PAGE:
I also find it concerning that many of the teachers who impose these rules are relatively young and new to teaching and seem to be coming into the profession with the view that schools should be run as dictatorships rather than as empathic systems which should aspire to the kind of society we want rather than the divisive one in which we currently live.

In my own school we have lots of rules but, I would hope, there is flexibility to deal with children as individuals and to work on improving behaviour with more understanding of the underlying causes.
We have booths in our time-out room where pupils carry out meaningful work and reflect on their choices in silence, facing a wall for anything from two to six periods. However, with the room doubling up as our study space, they are surrounded by our sixth years role-modelling good behaviour in getting on with their studies in a quiet environment.

Crucial to the pupils re-engaging with class is the requirement for them to discuss their behaviour with their teacher, principal teacher or senior leader at the end of their period of time-out.

As with most things in a school, consistency is the key to getting this right and it doesn’t always work. For the most part, however, it can be successful with pupils reflecting on the choices they have made and the rest of the class and the teacher being able to get on with learning and teaching.

This system, relying as it does on a mix of sanction and restorative practice, may not fit perfectly with recent behaviour programmes such as those advocated in publications like When the Adults Change, Everything Changes (Dix, 2017), but it is popular with teachers and works for the majority of pupils.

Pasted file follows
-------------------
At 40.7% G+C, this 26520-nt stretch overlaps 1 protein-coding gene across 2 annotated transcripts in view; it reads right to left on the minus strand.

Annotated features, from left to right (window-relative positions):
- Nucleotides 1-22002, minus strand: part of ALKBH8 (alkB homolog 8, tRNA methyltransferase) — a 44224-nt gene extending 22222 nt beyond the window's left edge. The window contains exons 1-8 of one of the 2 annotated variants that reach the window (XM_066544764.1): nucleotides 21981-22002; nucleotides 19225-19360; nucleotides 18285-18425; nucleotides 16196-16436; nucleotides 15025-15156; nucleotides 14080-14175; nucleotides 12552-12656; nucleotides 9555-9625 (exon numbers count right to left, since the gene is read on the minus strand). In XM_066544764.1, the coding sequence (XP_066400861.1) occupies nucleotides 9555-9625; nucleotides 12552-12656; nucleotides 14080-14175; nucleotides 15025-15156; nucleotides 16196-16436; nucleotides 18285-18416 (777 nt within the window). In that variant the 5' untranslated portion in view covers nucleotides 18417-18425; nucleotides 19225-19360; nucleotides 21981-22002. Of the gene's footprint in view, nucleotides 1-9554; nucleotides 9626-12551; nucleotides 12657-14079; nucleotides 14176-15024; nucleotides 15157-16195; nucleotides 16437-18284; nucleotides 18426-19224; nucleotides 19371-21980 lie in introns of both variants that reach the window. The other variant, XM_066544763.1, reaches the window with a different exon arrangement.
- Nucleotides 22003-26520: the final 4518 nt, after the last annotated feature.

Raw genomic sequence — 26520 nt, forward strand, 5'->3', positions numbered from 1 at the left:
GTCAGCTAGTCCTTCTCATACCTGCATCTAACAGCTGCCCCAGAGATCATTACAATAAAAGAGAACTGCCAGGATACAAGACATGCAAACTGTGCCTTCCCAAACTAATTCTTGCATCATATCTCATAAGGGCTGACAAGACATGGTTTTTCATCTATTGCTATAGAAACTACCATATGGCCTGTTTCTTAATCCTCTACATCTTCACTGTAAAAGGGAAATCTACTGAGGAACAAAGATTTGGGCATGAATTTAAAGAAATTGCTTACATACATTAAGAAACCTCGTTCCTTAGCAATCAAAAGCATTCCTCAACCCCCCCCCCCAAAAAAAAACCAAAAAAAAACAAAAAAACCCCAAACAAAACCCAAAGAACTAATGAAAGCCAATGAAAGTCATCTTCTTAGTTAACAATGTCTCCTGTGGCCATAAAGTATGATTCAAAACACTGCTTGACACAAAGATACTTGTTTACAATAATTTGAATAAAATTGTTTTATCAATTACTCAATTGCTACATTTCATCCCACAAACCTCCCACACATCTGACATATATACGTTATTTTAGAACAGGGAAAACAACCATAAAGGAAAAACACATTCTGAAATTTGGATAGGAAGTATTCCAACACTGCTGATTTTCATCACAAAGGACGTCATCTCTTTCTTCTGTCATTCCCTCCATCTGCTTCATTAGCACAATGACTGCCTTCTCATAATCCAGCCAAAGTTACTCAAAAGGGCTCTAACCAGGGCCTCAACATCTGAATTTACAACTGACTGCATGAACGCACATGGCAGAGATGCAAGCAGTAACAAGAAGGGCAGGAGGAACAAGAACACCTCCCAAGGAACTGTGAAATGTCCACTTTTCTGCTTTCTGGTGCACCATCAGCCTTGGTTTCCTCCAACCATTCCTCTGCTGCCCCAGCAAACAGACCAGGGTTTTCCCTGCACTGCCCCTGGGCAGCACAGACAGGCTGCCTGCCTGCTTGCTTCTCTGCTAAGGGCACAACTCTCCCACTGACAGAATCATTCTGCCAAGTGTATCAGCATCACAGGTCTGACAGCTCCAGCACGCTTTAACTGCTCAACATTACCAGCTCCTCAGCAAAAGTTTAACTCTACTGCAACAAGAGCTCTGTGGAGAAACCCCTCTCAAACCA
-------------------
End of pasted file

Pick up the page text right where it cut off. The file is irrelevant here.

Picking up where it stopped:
For those for whom it doesn’t work, extra help and support is provided by behavioural specialists, external partners, mentors and others, both within and outside the school. In both approaches there is a trade-off between the needs of the pupil concerned and those of the rest of the school.

Working in a school located in an area of multiple deprivation, one of the things that concerns me most is the discrimination which seems to be inherent in the zero tolerance approach. From the examples I have seen it appears to be a technique mostly in use in poor areas, those consisting of high levels of Black and ethnic minority pupils.

While these children are taught that conformity and compliance to a rules-based system not of their making is the only way to lift them from poverty, those in more affluent areas live with more freedom and tolerance where questioning authority – while possibly not encouraged – is at least not always handled punitively.

The products of both these systems will be those who populate our society in the future and we constantly need to question what kind of a society we want this to be and what is the best way to see it through to fruition.

  • John Rutter is headteacher of Inverness High School. Read his previous articles for SecEd at http://bit.ly/2oPn8oi

Further information

Getting it Right for Every Child, Scottish government: www.gov.scot/policies/girfec/